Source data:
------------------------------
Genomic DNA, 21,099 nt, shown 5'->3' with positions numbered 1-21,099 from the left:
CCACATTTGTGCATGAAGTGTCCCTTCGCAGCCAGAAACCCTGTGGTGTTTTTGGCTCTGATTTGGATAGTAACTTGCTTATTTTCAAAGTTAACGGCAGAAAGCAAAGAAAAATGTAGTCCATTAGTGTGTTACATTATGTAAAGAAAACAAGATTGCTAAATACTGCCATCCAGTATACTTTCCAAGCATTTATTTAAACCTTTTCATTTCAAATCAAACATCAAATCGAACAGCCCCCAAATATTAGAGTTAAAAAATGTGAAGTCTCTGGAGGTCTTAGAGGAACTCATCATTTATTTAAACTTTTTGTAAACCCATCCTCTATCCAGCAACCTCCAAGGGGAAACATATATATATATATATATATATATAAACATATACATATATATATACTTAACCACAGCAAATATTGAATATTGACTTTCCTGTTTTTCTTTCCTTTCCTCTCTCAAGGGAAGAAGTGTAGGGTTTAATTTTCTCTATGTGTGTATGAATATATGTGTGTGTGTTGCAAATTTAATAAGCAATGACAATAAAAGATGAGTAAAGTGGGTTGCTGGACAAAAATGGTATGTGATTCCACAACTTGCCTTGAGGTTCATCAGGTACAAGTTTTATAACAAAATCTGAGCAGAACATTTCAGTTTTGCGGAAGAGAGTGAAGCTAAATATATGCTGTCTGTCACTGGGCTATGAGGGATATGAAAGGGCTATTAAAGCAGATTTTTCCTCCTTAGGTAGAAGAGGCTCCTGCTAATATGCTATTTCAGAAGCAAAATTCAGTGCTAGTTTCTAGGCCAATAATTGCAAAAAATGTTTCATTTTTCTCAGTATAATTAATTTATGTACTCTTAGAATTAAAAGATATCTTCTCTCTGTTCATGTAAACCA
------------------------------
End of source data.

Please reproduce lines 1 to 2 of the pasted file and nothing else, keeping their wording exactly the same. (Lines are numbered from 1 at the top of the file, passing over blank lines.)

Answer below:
Genomic DNA, 21,099 nt, shown 5'->3' with positions numbered 1-21,099 from the left:
CCACATTTGTGCATGAAGTGTCCCTTCGCAGCCAGAAACCCTGTGGTGTTTTTGGCTCTGATTTGGATAGTAACTTGCTTATTTTCAAAGTTAACGGCAGAAAGCAAAGAAAAATGTAGTCCATTAGTGTGTTACATTATGTAAAGAAAACAAGATTGCTAAATACTGCCATCCAGTATACTTTCCAAGCATTTATTTAAACCTTTTCATTTCAAATCAAACATCAAATCGAACAGCCCCCAAATATTAGAGTTAAAAAATGTGAAGTCTCTGGAGGTCTTAGAGGAACTCATCATTTATTTAAACTTTTTGTAAACCCATCCTCTATCCAGCAACCTCCAAGGGGAAACATATATATATATATATATATATATAAACATATACATATATATATACTTAACCACAGCAAATATTGAATATTGACTTTCCTGTTTTTCTTTCCTTTCCTCTCTCAAGGGAAGAAGTGTAGGGTTTAATTTTCTCTATGTGTGTATGAATATATGTGTGTGTGTTGCAAATTTAATAAGCAATGACAATAAAAGATGAGTAAAGTGGGTTGCTGGACAAAAATGGTATGTGATTCCACAACTTGCCTTGAGGTTCATCAGGTACAAGTTTTATAACAAAATCTGAGCAGAACATTTCAGTTTTGCGGAAGAGAGTGAAGCTAAATATATGCTGTCTGTCACTGGGCTATGAGGGATATGAAAGGGCTATTAAAGCAGATTTTTCCTCCTTAGGTAGAAGAGGCTCCTGCTAATATGCTATTTCAGAAGCAAAATTCAGTGCTAGTTTCTAGGCCAATAATTGCAAAAAATGTTTCATTTTTCTCAGTATAATTAATTTATGTACTCTTAGAATTAAAAGATATCTTCTCTCTGTTCATGTAAACCA